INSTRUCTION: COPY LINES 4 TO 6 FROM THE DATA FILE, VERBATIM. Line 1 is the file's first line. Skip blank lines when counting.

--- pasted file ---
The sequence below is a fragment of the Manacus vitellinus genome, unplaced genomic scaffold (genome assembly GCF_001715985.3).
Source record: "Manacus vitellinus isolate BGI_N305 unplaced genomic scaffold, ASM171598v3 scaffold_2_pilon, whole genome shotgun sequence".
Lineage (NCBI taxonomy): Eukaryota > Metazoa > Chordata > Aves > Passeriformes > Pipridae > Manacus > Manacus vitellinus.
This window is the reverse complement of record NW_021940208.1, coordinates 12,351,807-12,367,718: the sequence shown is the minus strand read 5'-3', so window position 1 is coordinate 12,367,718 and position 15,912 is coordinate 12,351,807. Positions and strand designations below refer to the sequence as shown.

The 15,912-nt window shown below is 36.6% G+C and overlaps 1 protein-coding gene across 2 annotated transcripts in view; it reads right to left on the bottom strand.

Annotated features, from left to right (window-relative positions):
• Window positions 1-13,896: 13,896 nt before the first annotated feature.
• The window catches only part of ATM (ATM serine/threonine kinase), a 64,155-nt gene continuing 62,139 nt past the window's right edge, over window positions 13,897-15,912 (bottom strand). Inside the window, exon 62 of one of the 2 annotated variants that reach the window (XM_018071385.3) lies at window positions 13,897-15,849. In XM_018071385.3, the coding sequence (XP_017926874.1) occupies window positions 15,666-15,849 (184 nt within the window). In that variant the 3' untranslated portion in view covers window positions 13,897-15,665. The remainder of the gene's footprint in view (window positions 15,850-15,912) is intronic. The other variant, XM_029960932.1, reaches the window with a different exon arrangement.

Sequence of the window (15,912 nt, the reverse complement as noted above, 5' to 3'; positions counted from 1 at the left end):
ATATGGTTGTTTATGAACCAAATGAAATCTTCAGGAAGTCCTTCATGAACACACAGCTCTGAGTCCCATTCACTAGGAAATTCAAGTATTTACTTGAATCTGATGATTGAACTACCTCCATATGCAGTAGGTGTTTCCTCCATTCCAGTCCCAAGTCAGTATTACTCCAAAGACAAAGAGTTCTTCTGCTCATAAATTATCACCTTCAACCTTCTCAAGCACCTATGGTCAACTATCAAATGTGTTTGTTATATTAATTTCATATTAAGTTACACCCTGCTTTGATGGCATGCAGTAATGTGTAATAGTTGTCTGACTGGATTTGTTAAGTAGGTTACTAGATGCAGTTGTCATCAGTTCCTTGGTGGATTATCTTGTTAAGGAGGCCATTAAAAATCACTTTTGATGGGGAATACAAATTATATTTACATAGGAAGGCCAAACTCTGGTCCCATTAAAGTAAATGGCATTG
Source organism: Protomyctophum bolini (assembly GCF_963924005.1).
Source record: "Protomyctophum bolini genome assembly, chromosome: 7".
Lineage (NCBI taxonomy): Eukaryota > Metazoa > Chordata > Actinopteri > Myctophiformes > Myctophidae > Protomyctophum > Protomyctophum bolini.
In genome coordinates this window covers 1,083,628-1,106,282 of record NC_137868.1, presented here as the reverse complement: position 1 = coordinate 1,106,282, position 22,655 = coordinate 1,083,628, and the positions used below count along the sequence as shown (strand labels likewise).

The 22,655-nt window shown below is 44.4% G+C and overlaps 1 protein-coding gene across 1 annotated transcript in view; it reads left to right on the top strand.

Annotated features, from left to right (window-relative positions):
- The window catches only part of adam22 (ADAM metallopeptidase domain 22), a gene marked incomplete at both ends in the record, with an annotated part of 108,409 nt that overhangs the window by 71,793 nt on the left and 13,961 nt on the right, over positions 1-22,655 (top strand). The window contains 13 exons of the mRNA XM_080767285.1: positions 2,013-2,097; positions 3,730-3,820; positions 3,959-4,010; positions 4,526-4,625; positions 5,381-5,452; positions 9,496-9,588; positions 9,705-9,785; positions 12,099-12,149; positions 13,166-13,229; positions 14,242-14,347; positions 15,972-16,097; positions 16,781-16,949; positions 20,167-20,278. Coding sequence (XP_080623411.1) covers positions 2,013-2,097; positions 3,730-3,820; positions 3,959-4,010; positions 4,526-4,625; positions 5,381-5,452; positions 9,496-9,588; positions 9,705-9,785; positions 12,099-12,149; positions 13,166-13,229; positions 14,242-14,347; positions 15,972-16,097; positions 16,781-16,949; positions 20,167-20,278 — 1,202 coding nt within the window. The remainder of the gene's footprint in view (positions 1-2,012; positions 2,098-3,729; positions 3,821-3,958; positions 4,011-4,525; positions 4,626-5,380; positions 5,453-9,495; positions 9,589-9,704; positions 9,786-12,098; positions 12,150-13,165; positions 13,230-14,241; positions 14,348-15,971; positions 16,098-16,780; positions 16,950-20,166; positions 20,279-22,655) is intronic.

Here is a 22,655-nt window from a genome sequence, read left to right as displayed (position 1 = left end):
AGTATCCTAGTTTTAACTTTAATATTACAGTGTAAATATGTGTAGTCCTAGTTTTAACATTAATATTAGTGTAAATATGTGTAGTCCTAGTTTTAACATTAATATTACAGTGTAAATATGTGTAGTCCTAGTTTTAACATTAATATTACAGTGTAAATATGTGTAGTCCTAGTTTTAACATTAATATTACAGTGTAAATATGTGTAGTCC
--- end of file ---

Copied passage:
This window is the reverse complement of record NW_021940208.1, coordinates 12,351,807-12,367,718: the sequence shown is the minus strand read 5'-3', so window position 1 is coordinate 12,367,718 and position 15,912 is coordinate 12,351,807. Positions and strand designations below refer to the sequence as shown.

The 15,912-nt window shown below is 36.6% G+C and overlaps 1 protein-coding gene across 2 annotated transcripts in view; it reads right to left on the bottom strand.

Annotated features, from left to right (window-relative positions):